5 Things You Need to Know About NFT Minting

April 12, 2022
Article

The concept of selling digital files and assets may not exactly be a novelty, but it’s safe to say that non-fungible tokens (NFTs) have radically changed the way it’s done.

For artists and creators, NFTs bring a much-needed breath of fresh air – allowing them to monetize their work without having to give away big chunks of profits to third parties. From digital art and music to poems and even code, we’re now seeing an impressive renaissance of creativity, with creators being the ones in the driver’s seat.

But all of this can’t happen without minting, the process of turning a creator’s work into NFTs. Here are the most important things you need to know about it. 🎨🎵✍️

What minting means for blockchain

Minting basically refers to taking a digital file (or entire file “collections”) and turning it into an asset that is stored on the blockchain. The word itself originates from the process of creating fiat currency: When a coin is minted, it can’t be changed – in parallel, nothing on the blockchain can be deleted, edited, or changed.

Today, minting is as simple as creating your digital file, uploading it on a platform, determining the conditions of the underlying smart contract (where they can specify all the NFT’s utilities to attract buyers), and finalizing the listing. Some would compare the process to uploading a video on YouTube or listing an item for sale on Amazon.

For creators, this means being completely in charge of the process. This unprecedented situation includes the benefit of setting the royalties they’ll receive from the secondary sales of the NFTs (something unthinkable in the world of physical art!). Today, the standard royalty payout from secondary sales tends to hover around 5-10%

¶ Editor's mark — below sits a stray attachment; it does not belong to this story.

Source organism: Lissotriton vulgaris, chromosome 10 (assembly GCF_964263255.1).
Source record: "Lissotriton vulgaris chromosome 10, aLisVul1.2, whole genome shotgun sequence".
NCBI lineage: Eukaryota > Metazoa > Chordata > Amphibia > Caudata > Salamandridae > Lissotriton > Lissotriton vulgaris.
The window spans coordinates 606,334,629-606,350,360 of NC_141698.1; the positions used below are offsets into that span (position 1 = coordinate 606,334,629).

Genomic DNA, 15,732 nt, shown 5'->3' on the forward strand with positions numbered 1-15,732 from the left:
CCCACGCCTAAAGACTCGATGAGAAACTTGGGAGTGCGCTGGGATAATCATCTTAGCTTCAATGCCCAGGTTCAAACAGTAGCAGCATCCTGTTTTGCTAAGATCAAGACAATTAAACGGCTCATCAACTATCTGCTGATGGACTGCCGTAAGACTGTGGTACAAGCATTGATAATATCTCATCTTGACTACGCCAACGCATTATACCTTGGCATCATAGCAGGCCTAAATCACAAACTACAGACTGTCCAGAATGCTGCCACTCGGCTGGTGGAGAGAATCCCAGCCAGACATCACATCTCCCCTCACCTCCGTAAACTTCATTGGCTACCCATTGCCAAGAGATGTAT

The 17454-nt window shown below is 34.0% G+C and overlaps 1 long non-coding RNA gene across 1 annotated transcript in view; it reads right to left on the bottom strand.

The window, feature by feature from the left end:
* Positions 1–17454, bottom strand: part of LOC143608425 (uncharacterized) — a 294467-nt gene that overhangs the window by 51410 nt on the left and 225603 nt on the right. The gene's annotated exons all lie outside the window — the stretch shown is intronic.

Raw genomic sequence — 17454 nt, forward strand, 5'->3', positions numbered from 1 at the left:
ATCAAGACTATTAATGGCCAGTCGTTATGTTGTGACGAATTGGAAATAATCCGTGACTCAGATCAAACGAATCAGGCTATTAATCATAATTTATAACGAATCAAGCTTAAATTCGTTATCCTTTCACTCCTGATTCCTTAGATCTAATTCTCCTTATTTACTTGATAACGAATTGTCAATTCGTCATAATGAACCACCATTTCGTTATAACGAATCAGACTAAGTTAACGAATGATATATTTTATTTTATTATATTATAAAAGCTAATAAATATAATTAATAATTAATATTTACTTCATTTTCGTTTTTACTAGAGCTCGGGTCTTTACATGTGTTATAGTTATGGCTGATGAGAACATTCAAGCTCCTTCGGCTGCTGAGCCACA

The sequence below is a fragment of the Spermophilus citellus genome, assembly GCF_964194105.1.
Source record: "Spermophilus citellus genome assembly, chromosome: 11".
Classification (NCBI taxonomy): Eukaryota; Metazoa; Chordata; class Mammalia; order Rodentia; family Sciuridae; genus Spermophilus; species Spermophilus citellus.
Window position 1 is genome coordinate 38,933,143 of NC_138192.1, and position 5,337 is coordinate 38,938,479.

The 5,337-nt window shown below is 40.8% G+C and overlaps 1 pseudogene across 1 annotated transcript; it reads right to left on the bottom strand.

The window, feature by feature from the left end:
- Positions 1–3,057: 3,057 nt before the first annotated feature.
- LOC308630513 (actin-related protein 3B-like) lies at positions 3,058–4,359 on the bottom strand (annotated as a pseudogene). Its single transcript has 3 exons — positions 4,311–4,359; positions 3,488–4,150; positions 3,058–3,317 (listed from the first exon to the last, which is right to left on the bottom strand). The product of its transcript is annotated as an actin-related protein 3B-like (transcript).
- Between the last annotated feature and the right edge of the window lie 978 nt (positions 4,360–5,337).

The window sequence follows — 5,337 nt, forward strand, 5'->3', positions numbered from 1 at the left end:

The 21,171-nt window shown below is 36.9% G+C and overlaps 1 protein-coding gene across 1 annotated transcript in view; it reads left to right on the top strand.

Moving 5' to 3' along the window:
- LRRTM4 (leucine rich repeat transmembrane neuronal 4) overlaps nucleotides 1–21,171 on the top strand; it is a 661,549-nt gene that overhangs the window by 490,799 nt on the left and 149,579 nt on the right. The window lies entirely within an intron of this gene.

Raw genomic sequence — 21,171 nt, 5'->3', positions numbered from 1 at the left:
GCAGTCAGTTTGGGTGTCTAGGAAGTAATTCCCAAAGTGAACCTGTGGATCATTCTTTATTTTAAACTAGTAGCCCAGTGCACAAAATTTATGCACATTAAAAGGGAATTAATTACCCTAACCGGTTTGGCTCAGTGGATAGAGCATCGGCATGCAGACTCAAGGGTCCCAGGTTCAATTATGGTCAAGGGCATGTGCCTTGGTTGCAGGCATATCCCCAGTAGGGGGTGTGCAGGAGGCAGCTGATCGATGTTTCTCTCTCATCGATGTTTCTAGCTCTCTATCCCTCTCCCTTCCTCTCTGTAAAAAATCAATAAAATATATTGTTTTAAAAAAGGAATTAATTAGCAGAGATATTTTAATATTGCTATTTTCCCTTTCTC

There are many blockchains to choose from

When uploading a file on an NFT marketplace, artists have to provide different pieces of information, including the asset’s name, descriptions, relevant links, and, perhaps most importantly, the blockchain on which the NFT will be based.

Today, there are already varying competing chains, with the most common ones for NFTs being Ethereum, Flow, Tezos, Polygon, Solana, Cardano, Immutable, and more. And it goes without saying that each of them functions differently and has its pros and cons. Some key factors to look at include speed, security, environmental friendliness, and even fees.

For example, while Ethereum might be the most popular and straightforward chain to use, the gas fees a creator has to pay when minting the NFT can be astronomical – encouraging many to choose alternatives instead.

Each platform works differently

Today, there is a plethora of NFT marketplaces out there, and each offers different tools, types of sale (fixed price vs. a timed auction), and levels of ownership. Service fees vary across platforms, with the standard being around 2.5% of the NFT selling price. To find out what best works for them, creators should always do their research rather than jump on the first platform to mint their work.

It’s also worth noting that not all platforms support all chains – even in the case of the most established ones in the space. For example, Solana might not be viable on OpenSea (update: now viable, things change fast in this space!), while an artist can never mint a Polygon NFT on Rarible.